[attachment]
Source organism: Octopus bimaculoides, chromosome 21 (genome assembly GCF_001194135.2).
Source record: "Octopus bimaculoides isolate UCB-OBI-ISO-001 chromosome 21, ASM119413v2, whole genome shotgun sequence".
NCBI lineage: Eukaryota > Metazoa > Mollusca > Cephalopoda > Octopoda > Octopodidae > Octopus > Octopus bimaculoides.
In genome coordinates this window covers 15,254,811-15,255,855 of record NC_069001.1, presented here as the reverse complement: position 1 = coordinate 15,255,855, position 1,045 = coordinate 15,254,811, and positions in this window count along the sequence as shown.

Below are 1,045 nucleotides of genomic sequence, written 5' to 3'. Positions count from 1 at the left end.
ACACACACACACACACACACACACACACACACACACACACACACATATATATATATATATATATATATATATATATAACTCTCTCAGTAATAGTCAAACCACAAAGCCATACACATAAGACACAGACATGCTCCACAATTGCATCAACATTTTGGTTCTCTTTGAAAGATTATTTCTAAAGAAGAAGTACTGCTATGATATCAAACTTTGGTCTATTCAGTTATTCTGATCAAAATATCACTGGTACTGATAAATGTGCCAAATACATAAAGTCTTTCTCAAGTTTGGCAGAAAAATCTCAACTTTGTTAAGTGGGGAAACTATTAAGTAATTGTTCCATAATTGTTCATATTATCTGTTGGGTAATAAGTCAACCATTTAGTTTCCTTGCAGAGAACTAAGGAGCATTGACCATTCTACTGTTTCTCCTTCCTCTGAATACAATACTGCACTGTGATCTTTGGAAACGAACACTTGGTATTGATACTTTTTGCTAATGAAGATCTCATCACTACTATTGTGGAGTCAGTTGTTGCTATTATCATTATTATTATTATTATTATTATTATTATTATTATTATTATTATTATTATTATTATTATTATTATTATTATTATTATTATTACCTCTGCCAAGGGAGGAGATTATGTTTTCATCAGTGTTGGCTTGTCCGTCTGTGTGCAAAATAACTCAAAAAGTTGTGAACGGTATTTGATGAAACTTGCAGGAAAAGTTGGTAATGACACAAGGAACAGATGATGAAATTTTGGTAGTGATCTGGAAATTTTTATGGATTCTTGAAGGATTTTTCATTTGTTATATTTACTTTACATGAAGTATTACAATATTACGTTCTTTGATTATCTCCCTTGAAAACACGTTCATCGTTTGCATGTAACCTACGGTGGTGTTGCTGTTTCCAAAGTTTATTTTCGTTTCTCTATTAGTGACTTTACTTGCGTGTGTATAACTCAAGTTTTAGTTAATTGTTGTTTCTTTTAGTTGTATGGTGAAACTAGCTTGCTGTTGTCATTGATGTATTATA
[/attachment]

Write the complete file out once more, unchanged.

Source organism: Octopus bimaculoides, chromosome 21 (genome assembly GCF_001194135.2).
Source record: "Octopus bimaculoides isolate UCB-OBI-ISO-001 chromosome 21, ASM119413v2, whole genome shotgun sequence".
NCBI lineage: Eukaryota > Metazoa > Mollusca > Cephalopoda > Octopoda > Octopodidae > Octopus > Octopus bimaculoides.
In genome coordinates this window covers 15,254,811-15,255,855 of record NC_069001.1, presented here as the reverse complement: position 1 = coordinate 15,255,855, position 1,045 = coordinate 15,254,811, and positions in this window count along the sequence as shown.

Below are 1,045 nucleotides of genomic sequence, written 5' to 3'. Positions count from 1 at the left end.
ACACACACACACACACACACACACACACACACACACACACACACATATATATATATATATATATATATATATATATAACTCTCTCAGTAATAGTCAAACCACAAAGCCATACACATAAGACACAGACATGCTCCACAATTGCATCAACATTTTGGTTCTCTTTGAAAGATTATTTCTAAAGAAGAAGTACTGCTATGATATCAAACTTTGGTCTATTCAGTTATTCTGATCAAAATATCACTGGTACTGATAAATGTGCCAAATACATAAAGTCTTTCTCAAGTTTGGCAGAAAAATCTCAACTTTGTTAAGTGGGGAAACTATTAAGTAATTGTTCCATAATTGTTCATATTATCTGTTGGGTAATAAGTCAACCATTTAGTTTCCTTGCAGAGAACTAAGGAGCATTGACCATTCTACTGTTTCTCCTTCCTCTGAATACAATACTGCACTGTGATCTTTGGAAACGAACACTTGGTATTGATACTTTTTGCTAATGAAGATCTCATCACTACTATTGTGGAGTCAGTTGTTGCTATTATCATTATTATTATTATTATTATTATTATTATTATTATTATTATTATTATTATTATTATTATTATTATTATTATTATTATTATTACCTCTGCCAAGGGAGGAGATTATGTTTTCATCAGTGTTGGCTTGTCCGTCTGTGTGCAAAATAACTCAAAAAGTTGTGAACGGTATTTGATGAAACTTGCAGGAAAAGTTGGTAATGACACAAGGAACAGATGATGAAATTTTGGTAGTGATCTGGAAATTTTTATGGATTCTTGAAGGATTTTTCATTTGTTATATTTACTTTACATGAAGTATTACAATATTACGTTCTTTGATTATCTCCCTTGAAAACACGTTCATCGTTTGCATGTAACCTACGGTGGTGTTGCTGTTTCCAAAGTTTATTTTCGTTTCTCTATTAGTGACTTTACTTGCGTGTGTATAACTCAAGTTTTAGTTAATTGTTGTTTCTTTTAGTTGTATGGTGAAACTAGCTTGCTGTTGTCATTGATGTATTATA